Science-Based Recommendations to Prevent or Reduce Potential Exposure to Biological, Chemical, and Physical Agents in Schools

Article excerpt

Federal reports on environmental threats to children's health called for improved risk communication and environmental education. Communication of research results, environmental education, and recommendations must be based on the best available science, condensed and delivered to stakeholders.

Previous review papers examined studies and federal government reports, for time intervals ending prior to 2002, concerning relationships between education facility indoor air and environmental quality (IEQ), including adequate ventilation, and occupant health and productivity. (1,2) Except for work done in California and the Nordic countries, research on school IEQ related specifically to new or refurbished traditional school construction, or modular classrooms (portables), is limited.

This paper does not review quantitative and qualitative IEQ or quantitative and self-reported health symptom data. Instead, based on studies reported through fall 2003, school-based scientific literature was summarized to determine science-based, best practices recommendations to encourage school stakeholders to mitigate or prevent IEQ problems.



National Library of Medicine and University of California library electronic search engines and conference proceedings books were used. In addition, reference lists of papers and reports gathered were examined, as were government and professional association reports and school IEQ initiatives. The focus was on work available to the public in print, or by Internet, in English.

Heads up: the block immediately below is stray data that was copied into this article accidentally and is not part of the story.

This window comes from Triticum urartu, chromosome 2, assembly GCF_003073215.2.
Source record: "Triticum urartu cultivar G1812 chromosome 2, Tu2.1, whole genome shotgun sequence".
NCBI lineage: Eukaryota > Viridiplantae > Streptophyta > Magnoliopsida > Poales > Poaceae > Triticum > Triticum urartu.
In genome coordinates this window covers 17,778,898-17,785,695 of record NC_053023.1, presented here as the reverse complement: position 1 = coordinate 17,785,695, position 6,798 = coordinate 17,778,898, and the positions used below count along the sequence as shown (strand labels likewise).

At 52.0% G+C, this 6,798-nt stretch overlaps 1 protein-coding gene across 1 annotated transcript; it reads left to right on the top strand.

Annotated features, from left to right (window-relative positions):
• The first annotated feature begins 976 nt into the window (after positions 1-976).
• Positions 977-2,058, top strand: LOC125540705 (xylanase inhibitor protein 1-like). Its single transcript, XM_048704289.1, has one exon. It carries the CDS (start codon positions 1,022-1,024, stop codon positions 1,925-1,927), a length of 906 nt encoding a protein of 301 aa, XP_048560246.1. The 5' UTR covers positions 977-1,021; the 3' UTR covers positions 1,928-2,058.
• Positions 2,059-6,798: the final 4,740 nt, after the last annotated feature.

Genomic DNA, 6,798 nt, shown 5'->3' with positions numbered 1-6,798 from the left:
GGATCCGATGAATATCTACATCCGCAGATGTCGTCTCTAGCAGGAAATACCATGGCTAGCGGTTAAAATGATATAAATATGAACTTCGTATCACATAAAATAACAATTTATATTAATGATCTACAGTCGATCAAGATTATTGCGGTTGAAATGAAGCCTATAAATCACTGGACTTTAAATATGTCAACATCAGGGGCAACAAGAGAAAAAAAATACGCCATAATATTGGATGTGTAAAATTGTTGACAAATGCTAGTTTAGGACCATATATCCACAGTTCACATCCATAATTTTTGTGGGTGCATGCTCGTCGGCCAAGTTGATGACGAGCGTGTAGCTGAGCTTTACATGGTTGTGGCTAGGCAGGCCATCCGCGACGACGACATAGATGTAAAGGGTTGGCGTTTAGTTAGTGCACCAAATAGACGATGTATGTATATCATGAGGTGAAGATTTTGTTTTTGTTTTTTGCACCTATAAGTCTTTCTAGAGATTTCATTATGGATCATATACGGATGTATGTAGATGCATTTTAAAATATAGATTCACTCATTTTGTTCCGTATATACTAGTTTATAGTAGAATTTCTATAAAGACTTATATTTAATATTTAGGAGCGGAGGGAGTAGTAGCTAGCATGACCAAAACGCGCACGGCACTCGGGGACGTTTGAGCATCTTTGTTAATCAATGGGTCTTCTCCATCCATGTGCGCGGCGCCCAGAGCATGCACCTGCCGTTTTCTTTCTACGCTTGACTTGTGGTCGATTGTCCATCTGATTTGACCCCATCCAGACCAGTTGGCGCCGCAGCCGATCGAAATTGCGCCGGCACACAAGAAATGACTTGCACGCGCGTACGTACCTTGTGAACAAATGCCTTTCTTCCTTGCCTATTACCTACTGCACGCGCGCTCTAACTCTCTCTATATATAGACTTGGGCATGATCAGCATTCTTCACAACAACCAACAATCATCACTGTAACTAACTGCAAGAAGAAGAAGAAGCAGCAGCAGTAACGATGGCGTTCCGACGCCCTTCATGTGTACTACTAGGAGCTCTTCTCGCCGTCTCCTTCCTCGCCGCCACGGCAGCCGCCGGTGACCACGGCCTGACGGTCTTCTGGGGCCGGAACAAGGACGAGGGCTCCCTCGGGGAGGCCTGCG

Primary keywords were school, school children, classrooms, portables or relocatables or modular classrooms, and attendance. Secondary keywords were IEQ topics covered: observed moisture damage; biological agents in air and dust (bacteria, fungi, allergens); toxic and odorous volatile organic compounds, including formaldehyde; direct measures and indicators (carbon dioxide) of ventilation; temperature and relative humidity (thermal comfort parameters); particles and dusts, and chemical residues like pesticides; carbon monoxide; persistent organic pollutants (polychlorinated biphenyls, phthalates); specific metals (arsenic, lead, mercury); asbestos; radon gas; lighting; and noise.

Peer-reviewed journals covered the period 1968 through fall 2003. Federal and California government reports available to the public were included. Case studies or informal consultant reports were excluded. Citations (n = 302) directly involving or highly related to school IEQ and occupant health, attendance, and productivity or performance were identified. References were tallied by category and IEQ topic (Table 1). National and international conference proceedings books searched (years available) included: Triennial International Conference on Indoor Air Quality and Climate (1990-2002); Triennial Healthy Buildings Conference (1997, 2000); Annual Conference, International Society of Exposure Analysis (2000-2003); and Annual Conference, International Society for Environmental Epidemiology (2002-2003).

Only peer-reviewed journal articles most directly justifying recommended best practices were referenced. This paper was not a meta-analysis. Studies reviewed (Table 1) did not represent every school, were not always representative of the geographical area studied, and sometimes described the school environment and potential exposures but not health outcomes.


Most school IEQ studies, whether or not they examined qualitative or quantitative outcome measures, focused on specific agents.

Biological Agents

Leaks, moisture damaged materials, and bacteria, fungi, and allergens. Based on location on school grounds, weather, local irrigation, and crawl space cross-ventilation, classroom floors constructed of plywood, as well as roofs and inside walls, may be subject to water condensation build-up then damage. …